RICHMOND – A survivor of the Oct. 1 mass shooting in Las Vegas helped persuade a Virginia Senate committee Monday to approve a bill outlawing bump stocks, a device that allows a rifle to mimic an automatic weapon.
After hearing from Henrico County resident Cortney Carroll, who was at the country music concert in Las Vegas, Nevada, where 58 people were killed and 546 injured, the Senate Courts of Justice Committee voted 11-4 for SB 1. It would prohibit Virginians from making, selling or possessing “any device used to increase the rate of fire of any semi-automatic firearm beyond the capability of an unaided person to operate the trigger mechanism of that firearm.”
Carroll, 40, recalled being at the Route 91 Harvest music festival when Stephen Paddock opened fire on 22,000 concertgoers. “The only way I could describe it is, it sounded like a machine gun,” she said. That’s because Paddock, who later killed himself, had fitted his rifles with bump stocks to fire at a rate of nearly 10 rounds per second.
“When I found out that just a regular person had changed a semi-automatic rifle into essentially a machine gun, it really hit me hard,” Carroll, who lives in Short Pump, said in an interview. “I had no idea that those things (bump stocks) even existed. So that’s when I knew that I needed to take a stand. I believe that I was saved for a reason, and I need to make a difference.”
Carroll, a mother of two, comes from a family of Republicans who enjoy hunting and support Second Amendment rights.
“I grew up in a household with hunters. My boyfriend’s a hunter. I have no problem with guns. I’m a Republican; I support gun rights,” she said. “Prior to this, I didn’t really know anything about bump stocks.”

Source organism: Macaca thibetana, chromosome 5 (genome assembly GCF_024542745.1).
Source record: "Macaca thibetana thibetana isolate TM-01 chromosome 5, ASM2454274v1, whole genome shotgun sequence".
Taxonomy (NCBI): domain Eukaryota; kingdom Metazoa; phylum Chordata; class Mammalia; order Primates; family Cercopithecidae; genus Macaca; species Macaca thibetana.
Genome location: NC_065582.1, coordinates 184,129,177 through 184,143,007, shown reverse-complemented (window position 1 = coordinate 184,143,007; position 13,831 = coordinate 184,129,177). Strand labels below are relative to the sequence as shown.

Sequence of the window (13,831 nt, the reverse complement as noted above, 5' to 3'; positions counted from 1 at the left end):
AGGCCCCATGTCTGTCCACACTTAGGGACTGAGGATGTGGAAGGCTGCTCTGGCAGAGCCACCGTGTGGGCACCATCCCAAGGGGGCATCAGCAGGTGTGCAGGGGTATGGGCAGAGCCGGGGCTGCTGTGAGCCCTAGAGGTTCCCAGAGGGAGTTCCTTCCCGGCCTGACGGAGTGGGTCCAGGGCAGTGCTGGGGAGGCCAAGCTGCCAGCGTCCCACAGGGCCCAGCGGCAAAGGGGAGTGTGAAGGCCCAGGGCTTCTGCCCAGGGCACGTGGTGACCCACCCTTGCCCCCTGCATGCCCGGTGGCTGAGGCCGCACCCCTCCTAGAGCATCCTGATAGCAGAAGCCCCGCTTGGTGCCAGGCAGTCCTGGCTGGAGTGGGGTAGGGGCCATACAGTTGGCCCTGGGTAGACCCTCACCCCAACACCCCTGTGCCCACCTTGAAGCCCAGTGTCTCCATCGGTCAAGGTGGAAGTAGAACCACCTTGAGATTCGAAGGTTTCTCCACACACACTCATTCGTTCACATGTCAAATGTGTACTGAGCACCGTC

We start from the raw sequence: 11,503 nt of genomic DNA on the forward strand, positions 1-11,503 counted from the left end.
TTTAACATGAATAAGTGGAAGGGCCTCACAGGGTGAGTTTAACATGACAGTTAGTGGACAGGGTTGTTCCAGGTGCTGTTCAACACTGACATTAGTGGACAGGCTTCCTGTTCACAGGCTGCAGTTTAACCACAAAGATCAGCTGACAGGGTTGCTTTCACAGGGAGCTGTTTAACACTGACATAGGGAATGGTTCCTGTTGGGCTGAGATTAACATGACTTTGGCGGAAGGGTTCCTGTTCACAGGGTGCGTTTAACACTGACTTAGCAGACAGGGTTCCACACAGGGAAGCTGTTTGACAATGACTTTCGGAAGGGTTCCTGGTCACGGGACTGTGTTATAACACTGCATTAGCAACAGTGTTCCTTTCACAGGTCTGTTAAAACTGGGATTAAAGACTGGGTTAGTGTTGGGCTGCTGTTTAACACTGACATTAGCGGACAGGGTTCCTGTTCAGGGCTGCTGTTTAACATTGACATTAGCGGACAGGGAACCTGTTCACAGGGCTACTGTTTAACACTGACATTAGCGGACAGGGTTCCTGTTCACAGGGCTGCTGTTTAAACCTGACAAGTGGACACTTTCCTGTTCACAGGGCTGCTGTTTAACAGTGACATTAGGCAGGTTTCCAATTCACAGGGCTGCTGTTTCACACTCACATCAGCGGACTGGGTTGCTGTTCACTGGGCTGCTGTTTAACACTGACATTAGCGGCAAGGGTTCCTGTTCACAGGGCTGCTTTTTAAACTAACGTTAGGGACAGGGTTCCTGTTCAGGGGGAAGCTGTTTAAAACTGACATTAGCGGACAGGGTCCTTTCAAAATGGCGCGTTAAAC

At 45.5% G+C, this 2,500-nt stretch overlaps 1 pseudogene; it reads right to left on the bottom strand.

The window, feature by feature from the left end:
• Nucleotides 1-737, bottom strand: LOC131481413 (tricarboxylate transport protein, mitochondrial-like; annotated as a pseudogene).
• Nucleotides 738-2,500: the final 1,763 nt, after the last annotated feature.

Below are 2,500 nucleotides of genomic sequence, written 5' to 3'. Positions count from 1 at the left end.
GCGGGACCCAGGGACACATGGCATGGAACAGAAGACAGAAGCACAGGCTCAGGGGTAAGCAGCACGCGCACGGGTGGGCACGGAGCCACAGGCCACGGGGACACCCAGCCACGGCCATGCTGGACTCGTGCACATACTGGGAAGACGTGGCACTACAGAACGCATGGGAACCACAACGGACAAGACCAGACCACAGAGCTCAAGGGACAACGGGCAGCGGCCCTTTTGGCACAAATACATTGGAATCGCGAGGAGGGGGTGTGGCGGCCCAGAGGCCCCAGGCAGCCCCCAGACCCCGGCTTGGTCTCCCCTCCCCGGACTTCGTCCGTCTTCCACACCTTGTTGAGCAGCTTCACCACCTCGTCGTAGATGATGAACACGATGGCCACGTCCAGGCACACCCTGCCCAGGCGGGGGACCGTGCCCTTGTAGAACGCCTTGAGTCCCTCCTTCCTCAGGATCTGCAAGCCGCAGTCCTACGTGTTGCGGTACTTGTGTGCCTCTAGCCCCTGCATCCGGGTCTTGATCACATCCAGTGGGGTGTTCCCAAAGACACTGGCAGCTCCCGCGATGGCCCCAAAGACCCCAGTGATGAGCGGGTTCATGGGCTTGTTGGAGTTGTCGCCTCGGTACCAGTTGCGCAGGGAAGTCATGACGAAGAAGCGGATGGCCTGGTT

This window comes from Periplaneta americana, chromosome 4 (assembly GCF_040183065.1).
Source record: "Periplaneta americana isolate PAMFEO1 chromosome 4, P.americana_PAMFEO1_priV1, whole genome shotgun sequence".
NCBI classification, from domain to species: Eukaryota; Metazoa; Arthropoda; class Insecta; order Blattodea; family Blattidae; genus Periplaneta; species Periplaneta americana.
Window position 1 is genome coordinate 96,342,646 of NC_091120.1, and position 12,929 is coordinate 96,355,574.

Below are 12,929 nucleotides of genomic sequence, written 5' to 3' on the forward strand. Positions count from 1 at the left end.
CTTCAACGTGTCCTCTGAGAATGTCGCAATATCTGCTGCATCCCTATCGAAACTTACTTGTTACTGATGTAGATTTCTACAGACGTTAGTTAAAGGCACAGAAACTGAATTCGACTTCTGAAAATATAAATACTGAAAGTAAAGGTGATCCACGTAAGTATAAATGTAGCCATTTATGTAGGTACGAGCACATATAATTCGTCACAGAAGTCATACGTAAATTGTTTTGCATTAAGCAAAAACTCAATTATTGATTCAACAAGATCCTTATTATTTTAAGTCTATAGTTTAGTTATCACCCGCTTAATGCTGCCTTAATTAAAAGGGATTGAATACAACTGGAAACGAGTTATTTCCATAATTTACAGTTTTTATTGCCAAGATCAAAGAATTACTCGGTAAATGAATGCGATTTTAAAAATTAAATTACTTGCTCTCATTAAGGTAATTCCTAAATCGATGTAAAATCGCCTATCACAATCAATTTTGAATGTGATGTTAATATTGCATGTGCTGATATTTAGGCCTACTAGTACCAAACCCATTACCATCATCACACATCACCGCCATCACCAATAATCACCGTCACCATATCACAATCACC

Carroll said she suffers from post-traumatic stress disorder and anxiety from the massacre. The first thing she does when she enters a room is to identify the exits – and ponder where she would hide if someone started shooting. Carroll said large crowds make her uncomfortable.
On the evening of Oct. 1, Carroll and her aunt were singing along to Jason Aldean when the first shots rang out. Everyone assured her they were fireworks. But seconds later, Carroll recalls hearing the rat-tat-tat sound of “machine gun fire you hear in movies.”
Carroll and her aunt crouched down and huddled closely, covered by other people who were attending the concert. Carroll recalls thinking, “This couldn’t happen to me – not now.”
After five rounds of shooting, as Paddock was reloading his weapons, Carroll said she and her aunt got up and ran. As they tried to find a path to safety, they hit a dead end. At that moment, Carroll’s aunt was grazed by a bullet above her eye. Seeing her aunt’s face dripping with blood is something that Carroll said still haunts her today.
Carroll’s boyfriend attended the Senate committee meeting to offer his support. Carroll had a small orange ribbon pinned to her shirt, symbolizing mass shooting awareness.
SB 1, which was introduced by Sen. Adam Ebbin, D-Alexandria, now goes to the Senate Finance Committee for consideration.
Also at Monday’s meeting, the Senate Courts of Justice Committee defeated:
- SB 2, which would have made it illegal to carry a loaded firearm while under the influence of alcohol or illegal drugs.
- SB 5, which would have required a background check for any firearm transfer. Currently, no checks are necessary for sales at gun shows and between private individuals.
- SB 112, which would have added disability, gender, gender identity and sexual orientation to the state’s definition of a hate crime. Now, only offenses “motivated by racial, religious, or ethnic animosity” are considered hate crimes.
All six of the Democrats on the committee voted in favor of those bills, and all nine Republican members voted against it.
Afterward, Democratic senators criticized the Republican committee members for voting against background checks.
“We know that if we enact universal background checks, fewer law enforcement officers will be shot and killed, fewer intimate partners will be shot and killed, and there will be fewer gun-related suicides,” said Sen. Jennifer Wexton, D-Loudoun. “Gun violence is an epidemic, and the time has come to act if we are going to keep our communities safe.”
By Aya Driouche/Capital News Service